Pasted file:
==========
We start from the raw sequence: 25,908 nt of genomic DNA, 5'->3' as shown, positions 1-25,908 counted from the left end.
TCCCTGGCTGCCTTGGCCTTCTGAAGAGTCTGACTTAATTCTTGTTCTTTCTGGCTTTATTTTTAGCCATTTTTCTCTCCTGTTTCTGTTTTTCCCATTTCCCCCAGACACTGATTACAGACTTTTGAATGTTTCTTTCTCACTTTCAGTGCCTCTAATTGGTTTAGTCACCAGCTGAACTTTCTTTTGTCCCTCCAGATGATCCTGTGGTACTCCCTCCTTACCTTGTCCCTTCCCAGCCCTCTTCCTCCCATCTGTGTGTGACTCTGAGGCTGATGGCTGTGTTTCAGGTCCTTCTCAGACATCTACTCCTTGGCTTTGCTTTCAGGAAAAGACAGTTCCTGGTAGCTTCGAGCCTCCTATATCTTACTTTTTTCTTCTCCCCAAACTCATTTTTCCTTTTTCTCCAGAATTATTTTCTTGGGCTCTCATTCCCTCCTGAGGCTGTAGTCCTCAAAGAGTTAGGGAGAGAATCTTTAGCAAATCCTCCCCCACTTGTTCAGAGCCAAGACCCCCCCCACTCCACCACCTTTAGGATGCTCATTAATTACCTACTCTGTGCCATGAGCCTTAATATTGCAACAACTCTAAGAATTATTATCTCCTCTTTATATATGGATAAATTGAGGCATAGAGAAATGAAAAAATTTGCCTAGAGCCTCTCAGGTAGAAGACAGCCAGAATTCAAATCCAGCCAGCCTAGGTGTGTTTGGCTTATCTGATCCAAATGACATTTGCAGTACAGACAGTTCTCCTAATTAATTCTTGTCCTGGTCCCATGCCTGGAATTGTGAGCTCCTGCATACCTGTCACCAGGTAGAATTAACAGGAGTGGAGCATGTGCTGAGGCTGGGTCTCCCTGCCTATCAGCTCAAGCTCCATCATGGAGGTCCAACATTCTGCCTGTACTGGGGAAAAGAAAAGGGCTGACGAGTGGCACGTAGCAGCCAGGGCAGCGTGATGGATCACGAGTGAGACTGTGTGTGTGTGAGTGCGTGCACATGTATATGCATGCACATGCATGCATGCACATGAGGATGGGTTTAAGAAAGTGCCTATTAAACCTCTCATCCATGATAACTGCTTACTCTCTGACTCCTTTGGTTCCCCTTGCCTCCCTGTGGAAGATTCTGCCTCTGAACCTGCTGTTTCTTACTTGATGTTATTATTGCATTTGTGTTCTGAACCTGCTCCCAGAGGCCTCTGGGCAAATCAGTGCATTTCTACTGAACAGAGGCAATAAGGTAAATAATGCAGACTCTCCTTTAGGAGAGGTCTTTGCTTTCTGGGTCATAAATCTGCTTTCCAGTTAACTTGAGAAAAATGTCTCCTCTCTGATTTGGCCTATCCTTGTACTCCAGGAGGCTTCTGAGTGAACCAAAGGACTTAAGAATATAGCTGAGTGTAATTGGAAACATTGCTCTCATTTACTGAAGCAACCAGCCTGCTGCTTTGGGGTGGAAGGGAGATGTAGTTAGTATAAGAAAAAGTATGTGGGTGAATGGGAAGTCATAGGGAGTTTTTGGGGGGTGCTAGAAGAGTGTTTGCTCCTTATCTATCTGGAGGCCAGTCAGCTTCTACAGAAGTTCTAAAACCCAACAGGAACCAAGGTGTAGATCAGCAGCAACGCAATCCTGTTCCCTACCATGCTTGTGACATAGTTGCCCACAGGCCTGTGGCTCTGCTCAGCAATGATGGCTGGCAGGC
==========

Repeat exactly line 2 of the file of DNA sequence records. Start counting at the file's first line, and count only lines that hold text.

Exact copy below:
TCCCTGGCTGCCTTGGCCTTCTGAAGAGTCTGACTTAATTCTTGTTCTTTCTGGCTTTATTTTTAGCCATTTTTCTCTCCTGTTTCTGTTTTTCCCATTTCCCCCAGACACTGATTACAGACTTTTGAATGTTTCTTTCTCACTTTCAGTGCCTCTAATTGGTTTAGTCACCAGCTGAACTTTCTTTTGTCCCTCCAGATGATCCTGTGGTACTCCCTCCTTACCTTGTCCCTTCCCAGCCCTCTTCCTCCCATCTGTGTGTGACTCTGAGGCTGATGGCTGTGTTTCAGGTCCTTCTCAGACATCTACTCCTTGGCTTTGCTTTCAGGAAAAGACAGTTCCTGGTAGCTTCGAGCCTCCTATATCTTACTTTTTTCTTCTCCCCAAACTCATTTTTCCTTTTTCTCCAGAATTATTTTCTTGGGCTCTCATTCCCTCCTGAGGCTGTAGTCCTCAAAGAGTTAGGGAGAGAATCTTTAGCAAATCCTCCCCCACTTGTTCAGAGCCAAGACCCCCCCCACTCCACCACCTTTAGGATGCTCATTAATTACCTACTCTGTGCCATGAGCCTTAATATTGCAACAACTCTAAGAATTATTATCTCCTCTTTATATATGGATAAATTGAGGCATAGAGAAATGAAAAAATTTGCCTAGAGCCTCTCAGGTAGAAGACAGCCAGAATTCAAATCCAGCCAGCCTAGGTGTGTTTGGCTTATCTGATCCAAATGACATTTGCAGTACAGACAGTTCTCCTAATTAATTCTTGTCCTGGTCCCATGCCTGGAATTGTGAGCTCCTGCATACCTGTCACCAGGTAGAATTAACAGGAGTGGAGCATGTGCTGAGGCTGGGTCTCCCTGCCTATCAGCTCAAGCTCCATCATGGAGGTCCAACATTCTGCCTGTACTGGGGAAAAGAAAAGGGCTGACGAGTGGCACGTAGCAGCCAGGGCAGCGTGATGGATCACGAGTGAGACTGTGTGTGTGTGAGTGCGTGCACATGTATATGCATGCACATGCATGCATGCACATGAGGATGGGTTTAAGAAAGTGCCTATTAAACCTCTCATCCATGATAACTGCTTACTCTCTGACTCCTTTGGTTCCCCTTGCCTCCCTGTGGAAGATTCTGCCTCTGAACCTGCTGTTTCTTACTTGATGTTATTATTGCATTTGTGTTCTGAACCTGCTCCCAGAGGCCTCTGGGCAAATCAGTGCATTTCTACTGAACAGAGGCAATAAGGTAAATAATGCAGACTCTCCTTTAGGAGAGGTCTTTGCTTTCTGGGTCATAAATCTGCTTTCCAGTTAACTTGAGAAAAATGTCTCCTCTCTGATTTGGCCTATCCTTGTACTCCAGGAGGCTTCTGAGTGAACCAAAGGACTTAAGAATATAGCTGAGTGTAATTGGAAACATTGCTCTCATTTACTGAAGCAACCAGCCTGCTGCTTTGGGGTGGAAGGGAGATGTAGTTAGTATAAGAAAAAGTATGTGGGTGAATGGGAAGTCATAGGGAGTTTTTGGGGGGTGCTAGAAGAGTGTTTGCTCCTTATCTATCTGGAGGCCAGTCAGCTTCTACAGAAGTTCTAAAACCCAACAGGAACCAAGGTGTAGATCAGCAGCAACGCAATCCTGTTCCCTACCATGCTTGTGACATAGTTGCCCACAGGCCTGTGGCTCTGCTCAGCAATGATGGCTGGCAGGC